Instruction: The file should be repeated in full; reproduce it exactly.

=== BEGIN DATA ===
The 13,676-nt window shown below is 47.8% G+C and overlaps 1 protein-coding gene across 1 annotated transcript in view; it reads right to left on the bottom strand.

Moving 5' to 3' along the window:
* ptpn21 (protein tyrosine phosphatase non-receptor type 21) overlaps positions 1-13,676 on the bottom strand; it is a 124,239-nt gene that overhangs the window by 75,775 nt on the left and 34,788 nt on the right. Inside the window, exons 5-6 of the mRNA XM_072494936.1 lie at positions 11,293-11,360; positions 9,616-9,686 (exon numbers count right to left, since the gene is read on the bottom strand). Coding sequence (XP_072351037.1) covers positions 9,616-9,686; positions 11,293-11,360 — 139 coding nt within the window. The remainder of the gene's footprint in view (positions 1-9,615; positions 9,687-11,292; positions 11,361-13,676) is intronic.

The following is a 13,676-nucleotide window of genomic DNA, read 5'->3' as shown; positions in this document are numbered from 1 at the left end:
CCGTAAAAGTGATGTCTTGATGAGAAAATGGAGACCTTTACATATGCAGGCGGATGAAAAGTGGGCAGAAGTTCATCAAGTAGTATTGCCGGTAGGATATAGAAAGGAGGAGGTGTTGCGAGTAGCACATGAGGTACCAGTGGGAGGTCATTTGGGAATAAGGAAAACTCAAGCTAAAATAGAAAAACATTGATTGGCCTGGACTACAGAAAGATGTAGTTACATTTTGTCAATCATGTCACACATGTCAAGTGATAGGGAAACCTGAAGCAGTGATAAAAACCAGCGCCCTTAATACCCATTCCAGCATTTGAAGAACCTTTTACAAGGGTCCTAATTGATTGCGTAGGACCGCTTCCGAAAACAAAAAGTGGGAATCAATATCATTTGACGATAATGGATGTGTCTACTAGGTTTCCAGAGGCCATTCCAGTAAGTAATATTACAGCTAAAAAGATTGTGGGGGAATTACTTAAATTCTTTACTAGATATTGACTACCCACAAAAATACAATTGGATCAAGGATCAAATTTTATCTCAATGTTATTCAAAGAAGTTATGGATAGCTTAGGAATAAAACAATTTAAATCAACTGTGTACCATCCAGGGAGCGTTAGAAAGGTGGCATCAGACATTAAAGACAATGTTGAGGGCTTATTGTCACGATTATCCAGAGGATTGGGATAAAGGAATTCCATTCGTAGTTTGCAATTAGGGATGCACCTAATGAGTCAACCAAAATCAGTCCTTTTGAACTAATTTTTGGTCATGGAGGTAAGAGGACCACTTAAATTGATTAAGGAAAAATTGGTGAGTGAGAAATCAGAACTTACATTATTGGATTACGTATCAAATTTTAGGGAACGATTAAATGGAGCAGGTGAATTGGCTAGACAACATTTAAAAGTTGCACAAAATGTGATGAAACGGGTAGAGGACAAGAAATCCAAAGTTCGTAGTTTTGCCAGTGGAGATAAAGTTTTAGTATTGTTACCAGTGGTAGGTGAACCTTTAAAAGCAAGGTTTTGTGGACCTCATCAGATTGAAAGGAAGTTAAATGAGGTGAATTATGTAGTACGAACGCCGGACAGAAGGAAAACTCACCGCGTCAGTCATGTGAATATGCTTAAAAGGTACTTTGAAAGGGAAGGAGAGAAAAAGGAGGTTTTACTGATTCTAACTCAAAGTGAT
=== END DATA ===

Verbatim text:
The 13,676-nt window shown below is 47.8% G+C and overlaps 1 protein-coding gene across 1 annotated transcript in view; it reads right to left on the bottom strand.

Moving 5' to 3' along the window:
* ptpn21 (protein tyrosine phosphatase non-receptor type 21) overlaps positions 1-13,676 on the bottom strand; it is a 124,239-nt gene that overhangs the window by 75,775 nt on the left and 34,788 nt on the right. Inside the window, exons 5-6 of the mRNA XM_072494936.1 lie at positions 11,293-11,360; positions 9,616-9,686 (exon numbers count right to left, since the gene is read on the bottom strand). Coding sequence (XP_072351037.1) covers positions 9,616-9,686; positions 11,293-11,360 — 139 coding nt within the window. The remainder of the gene's footprint in view (positions 1-9,615; positions 9,687-11,292; positions 11,361-13,676) is intronic.

The following is a 13,676-nucleotide window of genomic DNA, read 5'->3' as shown; positions in this document are numbered from 1 at the left end:
CCGTAAAAGTGATGTCTTGATGAGAAAATGGAGACCTTTACATATGCAGGCGGATGAAAAGTGGGCAGAAGTTCATCAAGTAGTATTGCCGGTAGGATATAGAAAGGAGGAGGTGTTGCGAGTAGCACATGAGGTACCAGTGGGAGGTCATTTGGGAATAAGGAAAACTCAAGCTAAAATAGAAAAACATTGATTGGCCTGGACTACAGAAAGATGTAGTTACATTTTGTCAATCATGTCACACATGTCAAGTGATAGGGAAACCTGAAGCAGTGATAAAAACCAGCGCCCTTAATACCCATTCCAGCATTTGAAGAACCTTTTACAAGGGTCCTAATTGATTGCGTAGGACCGCTTCCGAAAACAAAAAGTGGGAATCAATATCATTTGACGATAATGGATGTGTCTACTAGGTTTCCAGAGGCCATTCCAGTAAGTAATATTACAGCTAAAAAGATTGTGGGGGAATTACTTAAATTCTTTACTAGATATTGACTACCCACAAAAATACAATTGGATCAAGGATCAAATTTTATCTCAATGTTATTCAAAGAAGTTATGGATAGCTTAGGAATAAAACAATTTAAATCAACTGTGTACCATCCAGGGAGCGTTAGAAAGGTGGCATCAGACATTAAAGACAATGTTGAGGGCTTATTGTCACGATTATCCAGAGGATTGGGATAAAGGAATTCCATTCGTAGTTTGCAATTAGGGATGCACCTAATGAGTCAACCAAAATCAGTCCTTTTGAACTAATTTTTGGTCATGGAGGTAAGAGGACCACTTAAATTGATTAAGGAAAAATTGGTGAGTGAGAAATCAGAACTTACATTATTGGATTACGTATCAAATTTTAGGGAACGATTAAATGGAGCAGGTGAATTGGCTAGACAACATTTAAAAGTTGCACAAAATGTGATGAAACGGGTAGAGGACAAGAAATCCAAAGTTCGTAGTTTTGCCAGTGGAGATAAAGTTTTAGTATTGTTACCAGTGGTAGGTGAACCTTTAAAAGCAAGGTTTTGTGGACCTCATCAGATTGAAAGGAAGTTAAATGAGGTGAATTATGTAGTACGAACGCCGGACAGAAGGAAAACTCACCGCGTCAGTCATGTGAATATGCTTAAAAGGTACTTTGAAAGGGAAGGAGAGAAAAAGGAGGTTTTACTGATTCTAACTCAAAGTGAT